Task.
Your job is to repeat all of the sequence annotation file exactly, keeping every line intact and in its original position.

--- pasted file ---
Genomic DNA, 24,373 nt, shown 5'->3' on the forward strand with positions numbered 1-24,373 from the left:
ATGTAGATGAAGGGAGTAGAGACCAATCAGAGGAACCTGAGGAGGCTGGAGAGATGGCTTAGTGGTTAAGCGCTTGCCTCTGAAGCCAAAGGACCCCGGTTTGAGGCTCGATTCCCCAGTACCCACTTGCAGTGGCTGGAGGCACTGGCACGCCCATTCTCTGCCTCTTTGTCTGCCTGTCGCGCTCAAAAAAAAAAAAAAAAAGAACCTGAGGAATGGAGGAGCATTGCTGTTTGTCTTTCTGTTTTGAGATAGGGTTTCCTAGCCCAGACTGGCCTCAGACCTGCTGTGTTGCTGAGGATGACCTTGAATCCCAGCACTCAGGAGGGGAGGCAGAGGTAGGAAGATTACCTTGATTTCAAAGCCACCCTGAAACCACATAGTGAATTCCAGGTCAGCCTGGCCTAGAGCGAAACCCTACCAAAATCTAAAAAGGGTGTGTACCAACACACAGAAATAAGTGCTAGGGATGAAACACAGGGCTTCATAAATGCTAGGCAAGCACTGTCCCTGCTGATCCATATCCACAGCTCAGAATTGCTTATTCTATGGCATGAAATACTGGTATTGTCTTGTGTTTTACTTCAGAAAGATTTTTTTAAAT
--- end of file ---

Genomic DNA, 24,373 nt, shown 5'->3' on the forward strand with positions numbered 1-24,373 from the left:
ATGTAGATGAAGGGAGTAGAGACCAATCAGAGGAACCTGAGGAGGCTGGAGAGATGGCTTAGTGGTTAAGCGCTTGCCTCTGAAGCCAAAGGACCCCGGTTTGAGGCTCGATTCCCCAGTACCCACTTGCAGTGGCTGGAGGCACTGGCACGCCCATTCTCTGCCTCTTTGTCTGCCTGTCGCGCTCAAAAAAAAAAAAAAAAAGAACCTGAGGAATGGAGGAGCATTGCTGTTTGTCTTTCTGTTTTGAGATAGGGTTTCCTAGCCCAGACTGGCCTCAGACCTGCTGTGTTGCTGAGGATGACCTTGAATCCCAGCACTCAGGAGGGGAGGCAGAGGTAGGAAGATTACCTTGATTTCAAAGCCACCCTGAAACCACATAGTGAATTCCAGGTCAGCCTGGCCTAGAGCGAAACCCTACCAAAATCTAAAAAGGGTGTGTACCAACACACAGAAATAAGTGCTAGGGATGAAACACAGGGCTTCATAAATGCTAGGCAAGCACTGTCCCTGCTGATCCATATCCACAGCTCAGAATTGCTTATTCTATGGCATGAAATACTGGTATTGTCTTGTGTTTTACTTCAGAAAGATTTTTTTAAAT